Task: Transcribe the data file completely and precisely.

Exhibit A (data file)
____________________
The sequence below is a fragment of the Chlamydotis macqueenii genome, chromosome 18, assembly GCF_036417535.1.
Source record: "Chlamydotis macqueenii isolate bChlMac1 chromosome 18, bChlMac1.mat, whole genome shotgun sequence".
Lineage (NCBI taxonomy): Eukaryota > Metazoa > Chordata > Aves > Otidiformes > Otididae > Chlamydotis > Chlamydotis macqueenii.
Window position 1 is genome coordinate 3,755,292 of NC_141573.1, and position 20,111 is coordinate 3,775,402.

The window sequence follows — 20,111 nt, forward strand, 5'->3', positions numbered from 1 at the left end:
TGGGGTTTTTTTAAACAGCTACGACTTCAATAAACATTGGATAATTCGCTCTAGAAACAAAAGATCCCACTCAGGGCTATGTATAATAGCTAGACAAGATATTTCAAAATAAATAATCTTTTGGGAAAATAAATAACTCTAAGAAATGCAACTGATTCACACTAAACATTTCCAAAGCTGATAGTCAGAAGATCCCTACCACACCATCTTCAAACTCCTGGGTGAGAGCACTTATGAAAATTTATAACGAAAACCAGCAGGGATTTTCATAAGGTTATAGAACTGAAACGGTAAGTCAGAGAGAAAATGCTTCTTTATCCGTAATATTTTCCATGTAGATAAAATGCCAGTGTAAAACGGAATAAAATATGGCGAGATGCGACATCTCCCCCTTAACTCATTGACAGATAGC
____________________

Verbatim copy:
The sequence below is a fragment of the Chlamydotis macqueenii genome, chromosome 18, assembly GCF_036417535.1.
Source record: "Chlamydotis macqueenii isolate bChlMac1 chromosome 18, bChlMac1.mat, whole genome shotgun sequence".
Lineage (NCBI taxonomy): Eukaryota > Metazoa > Chordata > Aves > Otidiformes > Otididae > Chlamydotis > Chlamydotis macqueenii.
Window position 1 is genome coordinate 3,755,292 of NC_141573.1, and position 20,111 is coordinate 3,775,402.

The window sequence follows — 20,111 nt, forward strand, 5'->3', positions numbered from 1 at the left end:
TGGGGTTTTTTTAAACAGCTACGACTTCAATAAACATTGGATAATTCGCTCTAGAAACAAAAGATCCCACTCAGGGCTATGTATAATAGCTAGACAAGATATTTCAAAATAAATAATCTTTTGGGAAAATAAATAACTCTAAGAAATGCAACTGATTCACACTAAACATTTCCAAAGCTGATAGTCAGAAGATCCCTACCACACCATCTTCAAACTCCTGGGTGAGAGCACTTATGAAAATTTATAACGAAAACCAGCAGGGATTTTCATAAGGTTATAGAACTGAAACGGTAAGTCAGAGAGAAAATGCTTCTTTATCCGTAATATTTTCCATGTAGATAAAATGCCAGTGTAAAACGGAATAAAATATGGCGAGATGCGACATCTCCCCCTTAACTCATTGACAGATAGC